Naming convention?

Discussion in 'C++' started by howa, Mar 24, 2007.

  1. howa

    howa Guest

    I have been using for Java for a long time, now need to write some C+
    +,

    It seems to me that naming conventnio in C++ is quite different from
    Java (in fact, any recommended standard?)

    e.g. Java style

    Class MyClass {
    int someValue;
    void someMethod
    }

    C++ Style

    Class MyClass
    {
    int m_some_value;
    void some_method
    }
    howa, Mar 24, 2007
    #1
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  2. howa

    Jim Langston Guest

    "howa" <> wrote in message
    news:...
    >I have been using for Java for a long time, now need to write some C+
    > +,
    >
    > It seems to me that naming conventnio in C++ is quite different from
    > Java (in fact, any recommended standard?)
    >
    > e.g. Java style
    >
    > Class MyClass {
    > int someValue;
    > void someMethod
    > }
    >
    > C++ Style
    >
    > Class MyClass
    > {
    > int m_some_value;
    > void some_method
    > }


    There are many diferent naming conventions used for C++ and only some are
    agreed on. However.
    int m_some_value;
    is pretty much agreed that polish notation is dead. It was tried and didn't
    work well.

    A lot of people (myself included) add a training underscore to private
    variables of a class. Capitalization is another thing that people don't
    universially follow one way or another. Personally, I would use SomeValue.
    Some people would use someValue, although I've never understood why.
    Some_Value users would seem to be in the minority.

    I am one of the very few people who still use polish notation for class
    names. So I personally would do it this way:

    class CMyClass
    {
    public:
    int Value() { return Value_; }
    private:
    int Value_;
    };

    Although most would probably agree that the "normal" way would probably be:

    class MyClass
    {
    public:
    int Value() { return Value_; }
    private:
    Value_;
    };

    Everyone pretty much agrees, however, never preceed a variable name with an
    underscore. I.E. This is bad:

    _Value;

    There are many cases where a preceeding underscore followed by somethign
    else is reserved by the implementation. In this particular case, an
    underscore followed by a capital letter is reserved. Some would use _value;
    which isn't strictly reserved, but could be some day. So best bets are:
    just don't do it.
    Jim Langston, Mar 24, 2007
    #2
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  3. howa

    Gavin Deane Guest

    On 24 Mar, 06:05, "howa" <> wrote:
    > I have been using for Java for a long time, now need to write some C+
    > +,
    >
    > It seems to me that naming conventnio in C++ is quite different from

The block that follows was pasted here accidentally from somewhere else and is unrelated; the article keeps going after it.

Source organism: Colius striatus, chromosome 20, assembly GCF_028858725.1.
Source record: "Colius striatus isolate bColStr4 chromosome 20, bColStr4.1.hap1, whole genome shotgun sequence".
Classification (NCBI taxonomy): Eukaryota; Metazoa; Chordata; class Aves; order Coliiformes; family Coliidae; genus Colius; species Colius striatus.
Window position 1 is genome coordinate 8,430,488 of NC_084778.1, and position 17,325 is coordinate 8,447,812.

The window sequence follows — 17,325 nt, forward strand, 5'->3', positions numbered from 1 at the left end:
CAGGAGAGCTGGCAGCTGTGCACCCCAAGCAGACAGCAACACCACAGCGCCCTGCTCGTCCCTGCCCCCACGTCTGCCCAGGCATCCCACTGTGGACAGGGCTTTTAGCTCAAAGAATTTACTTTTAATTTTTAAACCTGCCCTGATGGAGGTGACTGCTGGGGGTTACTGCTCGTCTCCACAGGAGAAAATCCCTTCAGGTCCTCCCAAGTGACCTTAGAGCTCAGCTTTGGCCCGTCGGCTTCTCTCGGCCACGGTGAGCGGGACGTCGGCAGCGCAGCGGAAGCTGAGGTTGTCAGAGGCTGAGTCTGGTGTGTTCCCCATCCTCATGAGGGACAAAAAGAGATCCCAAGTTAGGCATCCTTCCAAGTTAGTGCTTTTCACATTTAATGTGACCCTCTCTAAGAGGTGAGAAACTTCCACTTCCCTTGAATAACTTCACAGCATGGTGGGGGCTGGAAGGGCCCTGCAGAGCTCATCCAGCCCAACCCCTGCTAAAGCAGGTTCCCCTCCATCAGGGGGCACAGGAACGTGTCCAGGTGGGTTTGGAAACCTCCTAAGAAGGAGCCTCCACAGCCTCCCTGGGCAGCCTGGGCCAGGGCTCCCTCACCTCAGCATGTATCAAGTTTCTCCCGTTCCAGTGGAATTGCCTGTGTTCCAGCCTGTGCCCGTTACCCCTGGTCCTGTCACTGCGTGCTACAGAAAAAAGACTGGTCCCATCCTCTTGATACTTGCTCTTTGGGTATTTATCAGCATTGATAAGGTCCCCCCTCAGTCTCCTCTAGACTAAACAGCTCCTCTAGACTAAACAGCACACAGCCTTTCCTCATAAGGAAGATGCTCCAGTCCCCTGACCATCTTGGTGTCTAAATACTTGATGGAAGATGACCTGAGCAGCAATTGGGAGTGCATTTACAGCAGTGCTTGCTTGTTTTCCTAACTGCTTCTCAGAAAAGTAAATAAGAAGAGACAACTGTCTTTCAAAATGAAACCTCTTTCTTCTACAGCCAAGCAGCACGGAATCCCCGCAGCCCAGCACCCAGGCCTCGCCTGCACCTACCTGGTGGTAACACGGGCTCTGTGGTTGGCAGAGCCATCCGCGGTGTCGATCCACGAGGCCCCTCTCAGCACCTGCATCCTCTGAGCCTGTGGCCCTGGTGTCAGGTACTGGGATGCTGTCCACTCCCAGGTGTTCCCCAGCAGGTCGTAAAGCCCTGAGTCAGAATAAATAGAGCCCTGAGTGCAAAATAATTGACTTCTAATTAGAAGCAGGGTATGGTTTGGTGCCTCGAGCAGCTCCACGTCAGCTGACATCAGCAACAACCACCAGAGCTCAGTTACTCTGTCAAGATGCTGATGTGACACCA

> Java (in fact, any recommended standard?)
    >
    > e.g. Java style
    >
    > Class MyClass {
    > int someValue;
    > void someMethod
    >
    > }
    >
    > C++ Style
    >
    > Class MyClass
    > {
    > int m_some_value;
    > void some_method
    > }


    That's a possible style. It happens not to be my personal preference.
    Also, C++ keywords are all lower case so that should be class, not
    Class.

    Apart from that, there is no single recommended style. I don't think
    there is any single body with the authority to recommend one. The most
    important thing is to be consistent. When I am doing my own projects,
    I use my personally preferred style consistently. When I am working in
    an existing project, I use whatever style is prevalent consistently.
    So if I came to work on your project and you'd been using the style
    you show above, that's they style I would use. The fact that it's not
    exactly the style I'd choose is irrelevant.

    There are a couple of specific practices that you might find helpful:

    In certain contexts, names containing a double underscore or starting
    with an underscore are reserved to the implementation. If you make
    sure that names you use never contain a double underscore or start
    with one, you guarantee never to have a naming conflict of that nature
    with the implementation.

    Similarly, an often recommended practice is to always use ALL_CAPS for
    macros and never use ALL_CAPS for anything else. That way, you
    effectively create a namespace for macros and you reduce the risk of a
    macro stomping all over your code. You don't eliminate the risk
    completely because your implementation, or any third party code you
    use, might not follow this practice. But you avoid making the problem
    any worse.

    Gavin Deane
    Gavin Deane, Mar 24, 2007
    #3
  4. howa

    SasQ Guest

    Dnia Fri, 23 Mar 2007 23:54:57 -0700, Jim Langston napisa³(a):

    > int m_some_value;
    > is pretty much agreed that polish notation is dead.


    Isn't it called 'hungarian notation'?
    Polish notation [and reverse polish notation] is for expressions ;)
    I.e. '2 + 2' in PN is '+ 2 2' and in RPN is '2 2 +' .

    > A lot of people (myself included) add a training


    trailing ;)

    > underscore to private variables of a class.